Changing Lives Through Literature
University of Notre Dame Press, 1999

Co-editors, Robert Waxler and Jean Trounstine

Changing Lives through Literature depends on the belief that modern literature is the best tool our society has to explore human identity. Through their tireless work in the Massachusetts prison system, co-editors Robert Waxler and Jean Trounstine discovered that a study of modern literature enhances readers’ verbal skills through an engagement with language, opens experience to a multitude of perspectives, enriches our sense of human diversity, and makes us self-reflective and thoughtful.

The stories included in this valuable anthology are written by notable contemporary raconteurs such as T. Coraghessan Boyle, Joyce Carol Oates, Toni Morrison, and Raymond Carver, and have been successful in exciting conversation among the “Changing Lives through Literature” groups.

This book will arouse interest in anyone involved in, or moved by, the “Changing Lives through Literature” program. It is truly a valuable gift for alternative learners: criminal offenders in or out of prison, displaced workers, and any reader failed by the traditional educational system.  BUY BOOK .
Click here to see Russell Schutt’s piece about the remarkable effect of CLTLChanging Lives Through Literature: Bibliotherapy and Recidivism Among Probationers
Visit the Changing Lives, Changing Minds blog.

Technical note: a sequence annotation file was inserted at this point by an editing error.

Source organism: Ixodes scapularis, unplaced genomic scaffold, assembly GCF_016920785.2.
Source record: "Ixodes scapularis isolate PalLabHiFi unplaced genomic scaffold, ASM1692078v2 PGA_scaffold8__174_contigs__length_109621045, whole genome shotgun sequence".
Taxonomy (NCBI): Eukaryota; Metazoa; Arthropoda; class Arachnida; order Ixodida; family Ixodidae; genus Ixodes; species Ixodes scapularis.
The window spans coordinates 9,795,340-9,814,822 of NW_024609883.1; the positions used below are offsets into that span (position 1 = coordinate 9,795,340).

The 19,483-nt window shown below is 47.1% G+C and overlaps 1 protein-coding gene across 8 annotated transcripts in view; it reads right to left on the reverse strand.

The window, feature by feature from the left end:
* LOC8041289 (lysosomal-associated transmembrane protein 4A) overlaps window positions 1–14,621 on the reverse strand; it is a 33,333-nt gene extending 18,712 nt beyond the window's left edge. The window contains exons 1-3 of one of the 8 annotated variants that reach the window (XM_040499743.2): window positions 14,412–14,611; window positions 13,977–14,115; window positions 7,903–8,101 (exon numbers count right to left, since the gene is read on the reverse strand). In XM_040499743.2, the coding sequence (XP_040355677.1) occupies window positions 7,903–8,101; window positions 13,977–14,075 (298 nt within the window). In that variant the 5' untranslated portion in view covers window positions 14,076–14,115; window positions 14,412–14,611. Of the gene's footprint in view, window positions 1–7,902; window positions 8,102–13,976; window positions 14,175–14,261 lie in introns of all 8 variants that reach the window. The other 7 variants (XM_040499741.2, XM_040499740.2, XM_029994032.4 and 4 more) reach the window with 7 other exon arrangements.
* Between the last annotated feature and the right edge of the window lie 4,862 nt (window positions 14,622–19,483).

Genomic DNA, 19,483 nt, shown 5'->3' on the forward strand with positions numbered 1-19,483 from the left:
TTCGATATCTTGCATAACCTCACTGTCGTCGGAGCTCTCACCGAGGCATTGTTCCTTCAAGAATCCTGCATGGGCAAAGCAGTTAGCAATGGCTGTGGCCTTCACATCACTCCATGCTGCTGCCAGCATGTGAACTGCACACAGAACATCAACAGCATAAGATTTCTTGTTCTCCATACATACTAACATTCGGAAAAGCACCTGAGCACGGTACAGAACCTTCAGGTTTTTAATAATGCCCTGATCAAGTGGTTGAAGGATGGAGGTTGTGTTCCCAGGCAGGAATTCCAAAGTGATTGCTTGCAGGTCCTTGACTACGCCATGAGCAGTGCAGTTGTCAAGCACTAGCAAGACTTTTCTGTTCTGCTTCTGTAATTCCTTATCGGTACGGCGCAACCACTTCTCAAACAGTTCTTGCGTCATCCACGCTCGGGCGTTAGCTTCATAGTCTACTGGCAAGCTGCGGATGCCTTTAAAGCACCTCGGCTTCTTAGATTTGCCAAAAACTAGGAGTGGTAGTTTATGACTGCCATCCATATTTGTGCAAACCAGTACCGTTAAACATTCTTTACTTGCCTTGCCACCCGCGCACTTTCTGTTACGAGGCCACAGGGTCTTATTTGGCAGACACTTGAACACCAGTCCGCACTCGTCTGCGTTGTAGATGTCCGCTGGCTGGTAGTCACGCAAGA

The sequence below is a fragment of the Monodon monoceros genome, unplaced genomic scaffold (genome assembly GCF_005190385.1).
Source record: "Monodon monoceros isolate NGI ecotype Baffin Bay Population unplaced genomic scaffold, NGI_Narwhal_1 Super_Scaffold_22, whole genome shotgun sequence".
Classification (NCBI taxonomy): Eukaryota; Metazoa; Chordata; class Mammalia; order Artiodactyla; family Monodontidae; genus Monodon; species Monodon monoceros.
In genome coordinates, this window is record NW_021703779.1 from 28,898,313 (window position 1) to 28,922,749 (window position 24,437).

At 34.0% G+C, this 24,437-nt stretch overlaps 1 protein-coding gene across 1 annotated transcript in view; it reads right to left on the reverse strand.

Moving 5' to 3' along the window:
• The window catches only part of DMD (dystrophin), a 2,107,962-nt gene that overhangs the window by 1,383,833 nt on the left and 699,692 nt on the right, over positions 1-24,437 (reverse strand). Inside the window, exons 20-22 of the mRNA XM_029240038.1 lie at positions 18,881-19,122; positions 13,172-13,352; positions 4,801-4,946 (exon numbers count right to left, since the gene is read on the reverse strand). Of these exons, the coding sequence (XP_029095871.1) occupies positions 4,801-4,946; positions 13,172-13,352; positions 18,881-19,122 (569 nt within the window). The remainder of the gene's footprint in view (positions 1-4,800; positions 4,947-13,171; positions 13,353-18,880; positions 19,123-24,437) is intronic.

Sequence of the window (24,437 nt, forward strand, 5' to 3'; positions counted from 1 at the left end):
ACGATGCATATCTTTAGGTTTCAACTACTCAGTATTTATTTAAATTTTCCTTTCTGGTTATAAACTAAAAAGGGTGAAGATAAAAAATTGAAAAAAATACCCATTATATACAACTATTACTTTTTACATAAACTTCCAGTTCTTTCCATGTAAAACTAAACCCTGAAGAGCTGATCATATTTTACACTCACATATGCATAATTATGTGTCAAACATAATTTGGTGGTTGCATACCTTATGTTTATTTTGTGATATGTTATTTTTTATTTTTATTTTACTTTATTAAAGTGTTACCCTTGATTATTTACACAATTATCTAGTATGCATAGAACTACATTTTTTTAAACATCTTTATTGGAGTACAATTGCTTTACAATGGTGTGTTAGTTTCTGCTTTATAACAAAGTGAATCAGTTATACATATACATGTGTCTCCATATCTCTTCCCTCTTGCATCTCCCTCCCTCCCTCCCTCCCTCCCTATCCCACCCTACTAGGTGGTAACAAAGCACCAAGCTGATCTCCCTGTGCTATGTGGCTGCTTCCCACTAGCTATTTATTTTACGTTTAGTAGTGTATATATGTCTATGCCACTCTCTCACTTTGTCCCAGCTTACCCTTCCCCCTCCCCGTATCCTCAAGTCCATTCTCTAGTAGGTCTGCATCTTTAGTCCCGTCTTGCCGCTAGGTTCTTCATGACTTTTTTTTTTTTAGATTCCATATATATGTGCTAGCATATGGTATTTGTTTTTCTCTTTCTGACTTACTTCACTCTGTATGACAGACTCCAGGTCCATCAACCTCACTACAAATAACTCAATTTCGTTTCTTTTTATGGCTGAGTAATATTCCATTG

In the photo above, Jean presents at a wonderful conference in England run by Mary Stephenson in 2009.  Mary held a five day conference to explore ways of developing her offshoot of CLTL, called Stories Connect so it would reach a wider audience both locally and nationally throughout Great Britain.
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Praise for CLTL

—This book is the result of work that Waxler and Trounstine have done within the Massachusetts Correctional System….Changing Lives Through Literature, encourages offenders to examine their lives through discussions of literary works. This book contains selections used in the program as well as discussion ideas. In addition, before each section readers will find discussion of the theme (i.e., violence, identity/voice, friendship/love, and family) and explanations of why the particular stories were selected and how they can be used to facilitate discussion. The authors represented include James Dickey, John Steinbeck, Zora Neale Hurston, James Baldwin, and Jack London. An interesting addition to criminal justice, penology, or social welfare collections, this might also work in education collections for teachers who are looking for innovative ways to teach contemporary classics. Danna C. Bell-Russel, Library Journal

 

—Through their work in the Massachusetts prison system, Waxler (English, U. of Massachusetts) and Trounstine (humanities, Middlesex Community College) discovered that a study of modern literature enhances readers’ verbal skills through an engagement with language, opens experience to a multitude of perspectives, enriches our sense of human diversity, and makes us self-reflective and thoughtful. The anthology represents literary works they presented to criminal offenders to help them to see how stories can save us from the chaos of our lives.  Book News, (booknew.com)